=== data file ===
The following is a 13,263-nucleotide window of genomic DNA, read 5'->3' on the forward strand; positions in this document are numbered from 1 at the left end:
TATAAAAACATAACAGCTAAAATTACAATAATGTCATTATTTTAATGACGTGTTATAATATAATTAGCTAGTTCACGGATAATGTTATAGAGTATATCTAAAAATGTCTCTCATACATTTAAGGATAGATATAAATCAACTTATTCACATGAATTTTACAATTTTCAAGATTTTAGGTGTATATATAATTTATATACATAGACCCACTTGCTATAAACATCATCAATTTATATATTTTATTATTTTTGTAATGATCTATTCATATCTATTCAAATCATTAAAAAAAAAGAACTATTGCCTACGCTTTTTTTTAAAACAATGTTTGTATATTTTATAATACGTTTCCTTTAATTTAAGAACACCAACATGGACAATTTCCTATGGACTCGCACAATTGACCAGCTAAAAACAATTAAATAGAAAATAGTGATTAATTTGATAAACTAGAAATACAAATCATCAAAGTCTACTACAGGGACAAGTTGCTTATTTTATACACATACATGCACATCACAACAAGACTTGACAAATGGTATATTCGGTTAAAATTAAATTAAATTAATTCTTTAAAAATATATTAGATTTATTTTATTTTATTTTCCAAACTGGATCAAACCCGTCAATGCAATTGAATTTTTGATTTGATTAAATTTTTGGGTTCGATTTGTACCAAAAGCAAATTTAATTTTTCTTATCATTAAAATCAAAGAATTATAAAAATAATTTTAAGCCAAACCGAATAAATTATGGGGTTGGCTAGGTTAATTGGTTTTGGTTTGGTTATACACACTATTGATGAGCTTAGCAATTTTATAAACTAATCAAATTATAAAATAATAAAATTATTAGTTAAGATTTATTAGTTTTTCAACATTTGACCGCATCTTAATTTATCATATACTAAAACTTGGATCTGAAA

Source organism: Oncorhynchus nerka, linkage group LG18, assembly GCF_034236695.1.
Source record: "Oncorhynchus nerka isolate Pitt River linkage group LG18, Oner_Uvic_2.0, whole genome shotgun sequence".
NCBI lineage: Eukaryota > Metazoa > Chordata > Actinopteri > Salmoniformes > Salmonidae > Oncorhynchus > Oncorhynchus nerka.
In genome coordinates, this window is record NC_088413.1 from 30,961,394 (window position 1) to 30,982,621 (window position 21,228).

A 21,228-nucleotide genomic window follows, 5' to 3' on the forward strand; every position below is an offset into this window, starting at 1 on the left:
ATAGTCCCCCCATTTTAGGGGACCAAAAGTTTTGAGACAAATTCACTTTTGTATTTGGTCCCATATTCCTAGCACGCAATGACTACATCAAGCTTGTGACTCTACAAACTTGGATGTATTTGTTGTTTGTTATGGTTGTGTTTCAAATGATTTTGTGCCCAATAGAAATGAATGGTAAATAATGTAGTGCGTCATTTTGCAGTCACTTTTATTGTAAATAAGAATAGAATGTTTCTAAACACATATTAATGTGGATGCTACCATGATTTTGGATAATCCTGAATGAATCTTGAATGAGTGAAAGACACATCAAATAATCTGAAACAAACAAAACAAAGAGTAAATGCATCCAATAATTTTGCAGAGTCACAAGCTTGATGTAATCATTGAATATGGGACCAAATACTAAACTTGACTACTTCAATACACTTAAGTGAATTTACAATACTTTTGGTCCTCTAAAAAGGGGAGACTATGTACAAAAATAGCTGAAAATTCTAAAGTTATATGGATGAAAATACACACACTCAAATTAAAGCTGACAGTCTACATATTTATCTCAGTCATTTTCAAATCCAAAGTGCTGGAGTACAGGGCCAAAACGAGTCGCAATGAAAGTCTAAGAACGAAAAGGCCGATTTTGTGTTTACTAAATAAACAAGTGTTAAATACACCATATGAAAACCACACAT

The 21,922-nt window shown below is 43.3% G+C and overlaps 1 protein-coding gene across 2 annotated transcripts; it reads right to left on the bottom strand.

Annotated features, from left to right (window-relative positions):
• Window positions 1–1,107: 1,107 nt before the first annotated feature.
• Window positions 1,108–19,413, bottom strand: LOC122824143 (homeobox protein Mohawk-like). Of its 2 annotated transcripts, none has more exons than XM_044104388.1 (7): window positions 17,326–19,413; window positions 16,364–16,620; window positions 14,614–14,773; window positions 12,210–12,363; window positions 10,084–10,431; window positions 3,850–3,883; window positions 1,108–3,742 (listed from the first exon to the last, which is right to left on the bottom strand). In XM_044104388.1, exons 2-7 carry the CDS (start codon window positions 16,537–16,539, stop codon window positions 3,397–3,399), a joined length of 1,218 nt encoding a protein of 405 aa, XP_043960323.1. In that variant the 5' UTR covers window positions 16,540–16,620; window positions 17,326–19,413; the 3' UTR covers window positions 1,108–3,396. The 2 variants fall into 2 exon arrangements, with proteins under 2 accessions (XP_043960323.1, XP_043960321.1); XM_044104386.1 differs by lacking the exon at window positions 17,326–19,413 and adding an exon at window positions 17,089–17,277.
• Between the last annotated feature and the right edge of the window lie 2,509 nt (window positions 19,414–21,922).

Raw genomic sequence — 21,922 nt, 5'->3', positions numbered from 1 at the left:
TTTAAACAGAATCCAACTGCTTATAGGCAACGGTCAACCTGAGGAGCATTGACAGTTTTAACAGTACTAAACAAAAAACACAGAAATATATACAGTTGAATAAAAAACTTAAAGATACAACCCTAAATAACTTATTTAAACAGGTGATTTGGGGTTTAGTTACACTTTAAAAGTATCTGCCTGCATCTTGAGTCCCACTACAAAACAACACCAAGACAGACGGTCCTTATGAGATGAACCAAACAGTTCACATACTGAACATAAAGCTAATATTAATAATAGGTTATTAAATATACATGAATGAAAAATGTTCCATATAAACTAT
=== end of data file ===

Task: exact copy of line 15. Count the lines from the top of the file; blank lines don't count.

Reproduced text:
TTTAAACAGAATCCAACTGCTTATAGGCAACGGTCAACCTGAGGAGCATTGACAGTTTTAACAGTACTAAACAAAAAACACAGAAATATATACAGTTGAATAAAAAACTTAAAGATACAACCCTAAATAACTTATTTAAACAGGTGATTTGGGGTTTAGTTACACTTTAAAAGTATCTGCCTGCATCTTGAGTCCCACTACAAAACAACACCAAGACAGACGGTCCTTATGAGATGAACCAAACAGTTCACATACTGAACATAAAGCTAATATTAATAATAGGTTATTAAATATACATGAATGAAAAATGTTCCATATAAACTAT